The advantages of using local awareness ads on Facebook

Facebook local awareness ads are super powerful, and you might not realize just how impactful they are.

1. They’re often cheaper than other forms of ads

PPC ads – like Google – and even traditional print, radio, and television ads cost a ton. And while we can’t say that a big-budget won’t help your Facebook ads do good things, even a few dollars a day can really make a difference. In fact, there’s a whole strategy built around “dollar-a-day” Facebook advertising.

In addition, using these services has become fairly easy, making geo-located ads a cinch. Usually, a bit of training for someone on your team can mean that you never have to hire a geofencing firm again (at least not for Facebook ads, and maybe not anything else either).


An example of what geographical exclusion and inclusion (geo-targeting) do to an ad, borrowed with love and permission from AdEspresso.

2. You’re inviting your local audience to come on over

In a world of digital advertising and paying for services for things you’ll never hold in your hands, this is something you should pay attention to, especially if you’re a small business looking for a strong following.

Do you have a happy hour on Tuesdays? Advertise it. Do you have a speakeasy word that entitles the speaker of that word to a special drink? Advertise it. Do you sell special potions that will make anyone fall in love with you, but they’re too delicate to ship? You got it: advertise it.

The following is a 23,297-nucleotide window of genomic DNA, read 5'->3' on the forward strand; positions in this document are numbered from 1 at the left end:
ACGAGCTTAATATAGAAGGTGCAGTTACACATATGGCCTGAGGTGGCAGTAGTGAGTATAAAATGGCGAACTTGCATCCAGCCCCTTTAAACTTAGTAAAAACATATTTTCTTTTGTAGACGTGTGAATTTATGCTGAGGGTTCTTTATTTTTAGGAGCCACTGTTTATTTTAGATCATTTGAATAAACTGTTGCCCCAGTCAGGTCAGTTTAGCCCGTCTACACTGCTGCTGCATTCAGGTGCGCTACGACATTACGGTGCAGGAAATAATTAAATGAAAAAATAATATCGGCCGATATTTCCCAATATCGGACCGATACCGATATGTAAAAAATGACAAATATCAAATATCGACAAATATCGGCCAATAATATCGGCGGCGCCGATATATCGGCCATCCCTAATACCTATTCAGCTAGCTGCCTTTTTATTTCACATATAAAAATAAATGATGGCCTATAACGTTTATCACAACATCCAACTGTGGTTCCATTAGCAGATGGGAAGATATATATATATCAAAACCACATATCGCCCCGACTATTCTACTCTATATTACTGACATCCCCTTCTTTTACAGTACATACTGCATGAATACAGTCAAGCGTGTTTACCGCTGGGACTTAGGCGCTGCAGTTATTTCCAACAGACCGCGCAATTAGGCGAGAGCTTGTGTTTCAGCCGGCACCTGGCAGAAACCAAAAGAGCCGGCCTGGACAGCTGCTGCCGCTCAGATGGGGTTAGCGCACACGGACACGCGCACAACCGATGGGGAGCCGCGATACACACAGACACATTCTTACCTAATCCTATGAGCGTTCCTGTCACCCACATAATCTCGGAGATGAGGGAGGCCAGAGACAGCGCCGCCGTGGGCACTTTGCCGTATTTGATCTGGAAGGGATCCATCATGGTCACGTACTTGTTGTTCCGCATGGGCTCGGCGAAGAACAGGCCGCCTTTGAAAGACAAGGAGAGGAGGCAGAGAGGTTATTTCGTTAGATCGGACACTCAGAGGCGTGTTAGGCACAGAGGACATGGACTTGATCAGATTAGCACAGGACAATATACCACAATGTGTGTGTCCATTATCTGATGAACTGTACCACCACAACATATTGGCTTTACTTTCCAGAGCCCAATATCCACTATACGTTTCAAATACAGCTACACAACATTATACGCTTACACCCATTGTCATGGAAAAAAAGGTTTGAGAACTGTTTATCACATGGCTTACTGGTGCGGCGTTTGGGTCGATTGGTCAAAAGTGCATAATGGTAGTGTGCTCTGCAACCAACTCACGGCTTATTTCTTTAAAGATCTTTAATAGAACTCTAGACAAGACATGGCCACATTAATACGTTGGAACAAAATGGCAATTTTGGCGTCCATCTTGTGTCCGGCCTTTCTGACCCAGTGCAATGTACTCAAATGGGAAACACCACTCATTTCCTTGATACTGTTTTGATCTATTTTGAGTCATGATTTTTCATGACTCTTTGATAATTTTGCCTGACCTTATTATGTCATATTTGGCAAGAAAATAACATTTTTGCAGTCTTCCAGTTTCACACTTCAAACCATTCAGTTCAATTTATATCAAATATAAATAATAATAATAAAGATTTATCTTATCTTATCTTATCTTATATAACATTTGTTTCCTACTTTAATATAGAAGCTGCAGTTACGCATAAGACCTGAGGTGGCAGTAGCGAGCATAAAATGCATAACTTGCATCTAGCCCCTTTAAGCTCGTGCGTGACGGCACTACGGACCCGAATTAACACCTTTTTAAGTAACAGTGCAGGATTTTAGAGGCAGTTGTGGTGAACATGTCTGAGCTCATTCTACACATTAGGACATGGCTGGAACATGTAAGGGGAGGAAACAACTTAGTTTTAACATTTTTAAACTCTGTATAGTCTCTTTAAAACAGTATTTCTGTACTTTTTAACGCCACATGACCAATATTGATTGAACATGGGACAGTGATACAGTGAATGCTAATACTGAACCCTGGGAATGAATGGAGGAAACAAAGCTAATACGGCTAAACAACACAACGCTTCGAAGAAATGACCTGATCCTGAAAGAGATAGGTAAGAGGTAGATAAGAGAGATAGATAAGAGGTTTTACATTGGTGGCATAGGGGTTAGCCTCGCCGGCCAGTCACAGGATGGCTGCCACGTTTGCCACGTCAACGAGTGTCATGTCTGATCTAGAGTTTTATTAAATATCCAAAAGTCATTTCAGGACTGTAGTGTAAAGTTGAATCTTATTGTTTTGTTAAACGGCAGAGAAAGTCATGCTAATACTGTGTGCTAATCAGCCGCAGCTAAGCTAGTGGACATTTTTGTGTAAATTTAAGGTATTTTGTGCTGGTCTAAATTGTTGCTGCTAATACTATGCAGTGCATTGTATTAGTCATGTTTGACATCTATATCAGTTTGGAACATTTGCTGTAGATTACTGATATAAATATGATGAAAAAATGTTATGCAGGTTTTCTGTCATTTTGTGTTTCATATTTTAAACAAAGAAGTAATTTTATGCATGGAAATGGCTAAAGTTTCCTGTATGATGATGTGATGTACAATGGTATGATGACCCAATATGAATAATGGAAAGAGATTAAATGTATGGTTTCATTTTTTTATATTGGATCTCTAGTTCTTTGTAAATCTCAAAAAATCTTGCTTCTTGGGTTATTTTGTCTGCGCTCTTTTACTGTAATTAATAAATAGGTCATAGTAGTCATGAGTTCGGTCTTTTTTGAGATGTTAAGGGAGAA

Brick-and-mortar businesses have to work to get their name out there. But, considering that the majority of the population your ad will reach is going to be people in your area, part of the work kind of gets done for you. This can be super effective for many businesses using Facebook local awareness ads.

In fact, there are instances when businesses just threw up an ad that invited folks to come on by to their corner store – and the results were astoundingly positive.

With local ads, you are in such a unique position in that you’re advertising online to customers who can literally drive to your location. Use this power.

While there are lots of ways to invite your target audience to your door, this is certainly a no-nonsense approach. It’s better than hiring someone to wear a Gumby suit and wave a sign around, right?

Unless you’re into that kind of thing.

3. Local awareness ads on Facebook are good for announcements

Are you doing a grand opening, a special sale, or a moving announcement? Facebook lets you run quick and easy ads for this kind of thing. Now, you’ll still want to stick a sign in the window if you moved across town or bring out the balloons if you’re having an awesome sale.

For these kinds of announcements, you can use local awareness ads to target very specific demographics in specific areas, keeping your advertising costs low, low, low.

What should your Facebook local awareness ads include?

For these ads to be as effective as possible at reaching customers and saving you money on advertising costs, you need to make sure you have the right components. While there’s not a one-size-fits-all answer, here are some of the best practices to use as a launching point. You’ll still need to test your ads, but with these tips, you’re not testing from the ground up.